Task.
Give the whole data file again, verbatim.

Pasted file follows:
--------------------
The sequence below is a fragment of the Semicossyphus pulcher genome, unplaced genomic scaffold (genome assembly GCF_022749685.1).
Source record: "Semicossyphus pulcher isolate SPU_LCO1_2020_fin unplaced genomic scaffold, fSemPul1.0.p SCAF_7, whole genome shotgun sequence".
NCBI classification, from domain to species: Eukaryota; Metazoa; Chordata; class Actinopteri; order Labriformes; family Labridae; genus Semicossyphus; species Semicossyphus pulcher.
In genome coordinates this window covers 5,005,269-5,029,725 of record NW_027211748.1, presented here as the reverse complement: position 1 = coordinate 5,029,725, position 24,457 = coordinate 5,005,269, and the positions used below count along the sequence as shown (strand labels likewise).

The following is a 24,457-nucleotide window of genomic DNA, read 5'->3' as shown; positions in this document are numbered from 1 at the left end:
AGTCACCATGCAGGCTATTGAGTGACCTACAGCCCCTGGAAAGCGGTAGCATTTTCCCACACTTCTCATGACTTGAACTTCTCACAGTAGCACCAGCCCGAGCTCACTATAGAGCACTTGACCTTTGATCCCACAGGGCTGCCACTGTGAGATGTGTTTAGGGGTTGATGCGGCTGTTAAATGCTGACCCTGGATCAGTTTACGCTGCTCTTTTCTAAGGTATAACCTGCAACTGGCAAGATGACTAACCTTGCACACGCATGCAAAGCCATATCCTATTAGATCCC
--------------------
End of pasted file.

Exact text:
The sequence below is a fragment of the Semicossyphus pulcher genome, unplaced genomic scaffold (genome assembly GCF_022749685.1).
Source record: "Semicossyphus pulcher isolate SPU_LCO1_2020_fin unplaced genomic scaffold, fSemPul1.0.p SCAF_7, whole genome shotgun sequence".
NCBI classification, from domain to species: Eukaryota; Metazoa; Chordata; class Actinopteri; order Labriformes; family Labridae; genus Semicossyphus; species Semicossyphus pulcher.
In genome coordinates this window covers 5,005,269-5,029,725 of record NW_027211748.1, presented here as the reverse complement: position 1 = coordinate 5,029,725, position 24,457 = coordinate 5,005,269, and the positions used below count along the sequence as shown (strand labels likewise).

The following is a 24,457-nucleotide window of genomic DNA, read 5'->3' as shown; positions in this document are numbered from 1 at the left end:
AGTCACCATGCAGGCTATTGAGTGACCTACAGCCCCTGGAAAGCGGTAGCATTTTCCCACACTTCTCATGACTTGAACTTCTCACAGTAGCACCAGCCCGAGCTCACTATAGAGCACTTGACCTTTGATCCCACAGGGCTGCCACTGTGAGATGTGTTTAGGGGTTGATGCGGCTGTTAAATGCTGACCCTGGATCAGTTTACGCTGCTCTTTTCTAAGGTATAACCTGCAACTGGCAAGATGACTAACCTTGCACACGCATGCAAAGCCATATCCTATTAGATCCC